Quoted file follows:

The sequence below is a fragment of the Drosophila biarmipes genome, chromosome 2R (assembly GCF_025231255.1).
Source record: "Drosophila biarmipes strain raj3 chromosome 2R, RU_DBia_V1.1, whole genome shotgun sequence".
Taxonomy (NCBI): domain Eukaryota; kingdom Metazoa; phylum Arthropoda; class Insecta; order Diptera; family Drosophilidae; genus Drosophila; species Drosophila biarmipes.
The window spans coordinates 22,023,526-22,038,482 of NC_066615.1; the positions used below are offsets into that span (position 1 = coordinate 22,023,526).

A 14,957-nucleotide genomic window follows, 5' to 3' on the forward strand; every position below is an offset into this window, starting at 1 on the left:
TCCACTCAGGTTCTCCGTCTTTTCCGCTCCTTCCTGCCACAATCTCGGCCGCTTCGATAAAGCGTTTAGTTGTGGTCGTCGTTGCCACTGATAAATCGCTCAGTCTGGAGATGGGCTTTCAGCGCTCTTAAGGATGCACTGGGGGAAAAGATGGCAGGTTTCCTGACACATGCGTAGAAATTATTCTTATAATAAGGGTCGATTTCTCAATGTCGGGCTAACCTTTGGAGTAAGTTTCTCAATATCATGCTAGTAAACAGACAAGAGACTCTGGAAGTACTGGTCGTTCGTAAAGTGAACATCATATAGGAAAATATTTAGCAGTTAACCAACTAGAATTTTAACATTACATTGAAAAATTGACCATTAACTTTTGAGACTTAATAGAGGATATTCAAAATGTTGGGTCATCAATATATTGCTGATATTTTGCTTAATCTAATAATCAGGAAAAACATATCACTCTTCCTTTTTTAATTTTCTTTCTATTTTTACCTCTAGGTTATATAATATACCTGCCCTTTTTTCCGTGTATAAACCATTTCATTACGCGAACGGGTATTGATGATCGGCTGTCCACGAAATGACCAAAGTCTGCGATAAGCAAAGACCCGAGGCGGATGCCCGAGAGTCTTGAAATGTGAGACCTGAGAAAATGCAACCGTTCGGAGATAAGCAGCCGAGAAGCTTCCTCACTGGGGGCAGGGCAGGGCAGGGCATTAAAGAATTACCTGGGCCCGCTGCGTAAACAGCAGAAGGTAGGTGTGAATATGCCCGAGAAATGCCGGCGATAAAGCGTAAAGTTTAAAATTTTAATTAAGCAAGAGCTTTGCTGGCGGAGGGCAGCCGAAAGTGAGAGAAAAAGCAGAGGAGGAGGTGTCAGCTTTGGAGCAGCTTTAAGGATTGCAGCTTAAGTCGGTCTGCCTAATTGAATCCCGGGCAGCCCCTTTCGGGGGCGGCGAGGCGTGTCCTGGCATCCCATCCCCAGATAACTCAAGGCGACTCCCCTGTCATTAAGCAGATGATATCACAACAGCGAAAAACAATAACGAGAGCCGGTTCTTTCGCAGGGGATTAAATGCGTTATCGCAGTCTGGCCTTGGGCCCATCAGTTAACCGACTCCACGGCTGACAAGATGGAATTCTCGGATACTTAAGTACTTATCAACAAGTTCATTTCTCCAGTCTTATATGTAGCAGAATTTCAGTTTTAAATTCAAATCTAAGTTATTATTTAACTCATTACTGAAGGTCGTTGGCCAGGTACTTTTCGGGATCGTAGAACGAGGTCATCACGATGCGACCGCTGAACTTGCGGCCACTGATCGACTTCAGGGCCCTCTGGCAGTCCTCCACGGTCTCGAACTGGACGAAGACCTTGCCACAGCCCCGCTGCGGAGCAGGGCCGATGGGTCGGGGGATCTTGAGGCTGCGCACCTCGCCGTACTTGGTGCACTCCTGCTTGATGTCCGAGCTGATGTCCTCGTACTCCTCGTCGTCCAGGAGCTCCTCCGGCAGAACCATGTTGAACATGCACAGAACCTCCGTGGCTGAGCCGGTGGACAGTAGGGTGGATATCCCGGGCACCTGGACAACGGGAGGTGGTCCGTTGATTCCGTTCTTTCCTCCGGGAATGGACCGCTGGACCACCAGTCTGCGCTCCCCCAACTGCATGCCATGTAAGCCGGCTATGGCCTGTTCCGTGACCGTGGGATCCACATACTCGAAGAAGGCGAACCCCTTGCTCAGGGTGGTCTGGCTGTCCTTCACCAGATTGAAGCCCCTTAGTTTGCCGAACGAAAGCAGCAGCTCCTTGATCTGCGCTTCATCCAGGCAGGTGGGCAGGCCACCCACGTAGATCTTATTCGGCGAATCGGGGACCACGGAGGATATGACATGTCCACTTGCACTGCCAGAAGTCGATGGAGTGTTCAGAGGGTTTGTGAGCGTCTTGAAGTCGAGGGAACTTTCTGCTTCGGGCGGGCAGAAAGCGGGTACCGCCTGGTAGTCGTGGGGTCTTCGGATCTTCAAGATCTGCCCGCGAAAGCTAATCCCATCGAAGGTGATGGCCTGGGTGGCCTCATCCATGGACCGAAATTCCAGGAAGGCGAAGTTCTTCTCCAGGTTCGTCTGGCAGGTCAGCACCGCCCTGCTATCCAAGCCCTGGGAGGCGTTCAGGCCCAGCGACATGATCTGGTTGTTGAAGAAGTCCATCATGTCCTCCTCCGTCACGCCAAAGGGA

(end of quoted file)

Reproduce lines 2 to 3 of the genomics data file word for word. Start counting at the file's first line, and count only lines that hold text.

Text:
Source record: "Drosophila biarmipes strain raj3 chromosome 2R, RU_DBia_V1.1, whole genome shotgun sequence".
Taxonomy (NCBI): domain Eukaryota; kingdom Metazoa; phylum Arthropoda; class Insecta; order Diptera; family Drosophilidae; genus Drosophila; species Drosophila biarmipes.